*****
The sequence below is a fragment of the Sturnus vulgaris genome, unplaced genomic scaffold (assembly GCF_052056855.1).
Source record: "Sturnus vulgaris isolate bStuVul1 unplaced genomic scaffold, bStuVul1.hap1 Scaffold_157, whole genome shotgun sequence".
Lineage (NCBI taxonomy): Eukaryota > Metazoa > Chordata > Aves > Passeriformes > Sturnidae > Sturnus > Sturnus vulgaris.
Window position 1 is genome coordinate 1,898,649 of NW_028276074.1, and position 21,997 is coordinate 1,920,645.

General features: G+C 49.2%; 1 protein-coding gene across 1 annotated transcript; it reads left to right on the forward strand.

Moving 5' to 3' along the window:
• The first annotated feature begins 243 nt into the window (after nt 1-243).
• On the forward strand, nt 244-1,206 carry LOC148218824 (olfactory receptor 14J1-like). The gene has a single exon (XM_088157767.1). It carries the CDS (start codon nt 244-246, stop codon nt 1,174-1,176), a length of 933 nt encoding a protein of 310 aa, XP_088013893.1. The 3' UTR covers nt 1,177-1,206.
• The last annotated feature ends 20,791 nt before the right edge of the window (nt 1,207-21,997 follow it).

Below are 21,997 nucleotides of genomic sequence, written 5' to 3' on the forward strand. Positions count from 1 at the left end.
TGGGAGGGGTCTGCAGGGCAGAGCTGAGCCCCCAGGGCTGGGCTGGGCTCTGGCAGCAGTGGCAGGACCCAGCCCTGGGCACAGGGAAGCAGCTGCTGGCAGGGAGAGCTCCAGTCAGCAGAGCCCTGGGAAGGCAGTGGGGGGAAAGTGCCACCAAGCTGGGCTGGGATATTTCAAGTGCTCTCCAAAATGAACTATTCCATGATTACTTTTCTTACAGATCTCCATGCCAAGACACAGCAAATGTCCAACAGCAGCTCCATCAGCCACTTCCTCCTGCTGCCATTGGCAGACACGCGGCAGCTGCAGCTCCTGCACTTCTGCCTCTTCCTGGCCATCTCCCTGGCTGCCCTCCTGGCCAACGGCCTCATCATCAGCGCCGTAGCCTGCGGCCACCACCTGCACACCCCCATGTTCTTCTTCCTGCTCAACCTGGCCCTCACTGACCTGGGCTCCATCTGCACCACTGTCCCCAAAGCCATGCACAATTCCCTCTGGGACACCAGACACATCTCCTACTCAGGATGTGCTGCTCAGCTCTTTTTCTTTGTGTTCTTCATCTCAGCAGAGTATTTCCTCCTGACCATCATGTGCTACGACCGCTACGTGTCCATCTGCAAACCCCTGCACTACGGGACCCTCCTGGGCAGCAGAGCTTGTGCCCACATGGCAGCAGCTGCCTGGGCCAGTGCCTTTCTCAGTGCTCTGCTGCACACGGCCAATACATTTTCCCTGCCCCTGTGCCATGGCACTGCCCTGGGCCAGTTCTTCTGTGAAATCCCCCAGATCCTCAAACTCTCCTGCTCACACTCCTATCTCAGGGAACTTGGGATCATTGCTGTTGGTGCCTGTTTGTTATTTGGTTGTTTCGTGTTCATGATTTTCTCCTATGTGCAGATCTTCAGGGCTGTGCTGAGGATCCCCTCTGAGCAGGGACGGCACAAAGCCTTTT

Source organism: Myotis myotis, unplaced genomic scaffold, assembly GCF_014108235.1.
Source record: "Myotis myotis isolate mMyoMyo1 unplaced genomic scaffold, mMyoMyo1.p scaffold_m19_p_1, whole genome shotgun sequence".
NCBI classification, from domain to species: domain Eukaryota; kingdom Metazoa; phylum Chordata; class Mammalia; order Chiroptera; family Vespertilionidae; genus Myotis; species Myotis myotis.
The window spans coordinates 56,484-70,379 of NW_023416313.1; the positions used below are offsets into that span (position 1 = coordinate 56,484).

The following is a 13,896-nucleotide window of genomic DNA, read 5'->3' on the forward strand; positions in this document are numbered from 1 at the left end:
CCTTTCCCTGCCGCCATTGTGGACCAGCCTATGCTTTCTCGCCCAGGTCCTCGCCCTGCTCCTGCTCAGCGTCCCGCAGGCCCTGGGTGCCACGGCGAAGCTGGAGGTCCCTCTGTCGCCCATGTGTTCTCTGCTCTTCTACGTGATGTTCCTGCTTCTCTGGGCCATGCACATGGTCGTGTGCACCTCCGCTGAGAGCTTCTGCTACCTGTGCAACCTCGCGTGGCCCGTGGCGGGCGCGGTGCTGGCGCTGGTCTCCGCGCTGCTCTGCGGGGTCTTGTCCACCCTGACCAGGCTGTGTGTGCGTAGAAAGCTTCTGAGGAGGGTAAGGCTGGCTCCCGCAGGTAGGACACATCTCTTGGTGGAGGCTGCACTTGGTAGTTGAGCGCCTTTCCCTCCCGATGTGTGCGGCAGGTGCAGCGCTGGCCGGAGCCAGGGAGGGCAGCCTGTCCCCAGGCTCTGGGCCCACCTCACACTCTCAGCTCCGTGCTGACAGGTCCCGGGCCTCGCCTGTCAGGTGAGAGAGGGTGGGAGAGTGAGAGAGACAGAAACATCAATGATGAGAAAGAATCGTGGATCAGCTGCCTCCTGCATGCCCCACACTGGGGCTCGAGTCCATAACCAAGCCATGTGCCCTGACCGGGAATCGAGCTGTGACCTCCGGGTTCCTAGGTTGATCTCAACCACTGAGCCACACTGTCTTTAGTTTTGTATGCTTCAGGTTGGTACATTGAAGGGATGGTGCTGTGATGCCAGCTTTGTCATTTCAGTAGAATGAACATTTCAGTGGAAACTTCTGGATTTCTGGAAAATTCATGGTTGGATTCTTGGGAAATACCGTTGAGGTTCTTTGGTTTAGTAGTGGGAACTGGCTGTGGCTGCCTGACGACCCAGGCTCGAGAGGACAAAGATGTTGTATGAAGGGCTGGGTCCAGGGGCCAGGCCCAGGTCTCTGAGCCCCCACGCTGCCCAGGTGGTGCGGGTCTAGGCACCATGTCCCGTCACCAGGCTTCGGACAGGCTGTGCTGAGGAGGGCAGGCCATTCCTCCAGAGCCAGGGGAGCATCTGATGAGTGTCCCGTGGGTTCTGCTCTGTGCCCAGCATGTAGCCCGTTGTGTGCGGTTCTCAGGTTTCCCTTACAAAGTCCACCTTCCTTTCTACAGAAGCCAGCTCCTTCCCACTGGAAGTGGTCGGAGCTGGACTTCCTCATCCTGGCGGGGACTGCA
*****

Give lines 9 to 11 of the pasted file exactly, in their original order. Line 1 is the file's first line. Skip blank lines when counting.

• The last annotated feature ends 20,791 nt before the right edge of the window (nt 1,207-21,997 follow it).

Below are 21,997 nucleotides of genomic sequence, written 5' to 3' on the forward strand. Positions count from 1 at the left end.
TGGGAGGGGTCTGCAGGGCAGAGCTGAGCCCCCAGGGCTGGGCTGGGCTCTGGCAGCAGTGGCAGGACCCAGCCCTGGGCACAGGGAAGCAGCTGCTGGCAGGGAGAGCTCCAGTCAGCAGAGCCCTGGGAAGGCAGTGGGGGGAAAGTGCCACCAAGCTGGGCTGGGATATTTCAAGTGCTCTCCAAAATGAACTATTCCATGATTACTTTTCTTACAGATCTCCATGCCAAGACACAGCAAATGTCCAACAGCAGCTCCATCAGCCACTTCCTCCTGCTGCCATTGGCAGACACGCGGCAGCTGCAGCTCCTGCACTTCTGCCTCTTCCTGGCCATCTCCCTGGCTGCCCTCCTGGCCAACGGCCTCATCATCAGCGCCGTAGCCTGCGGCCACCACCTGCACACCCCCATGTTCTTCTTCCTGCTCAACCTGGCCCTCACTGACCTGGGCTCCATCTGCACCACTGTCCCCAAAGCCATGCACAATTCCCTCTGGGACACCAGACACATCTCCTACTCAGGATGTGCTGCTCAGCTCTTTTTCTTTGTGTTCTTCATCTCAGCAGAGTATTTCCTCCTGACCATCATGTGCTACGACCGCTACGTGTCCATCTGCAAACCCCTGCACTACGGGACCCTCCTGGGCAGCAGAGCTTGTGCCCACATGGCAGCAGCTGCCTGGGCCAGTGCCTTTCTCAGTGCTCTGCTGCACACGGCCAATACATTTTCCCTGCCCCTGTGCCATGGCACTGCCCTGGGCCAGTTCTTCTGTGAAATCCCCCAGATCCTCAAACTCTCCTGCTCACACTCCTATCTCAGGGAACTTGGGATCATTGCTGTTGGTGCCTGTTTGTTATTTGGTTGTTTCGTGTTCATGATTTTCTCCTATGTGCAGATCTTCAGGGCTGTGCTGAGGATCCCCTCTGAGCAGGGACGGCACAAAGCCTTTT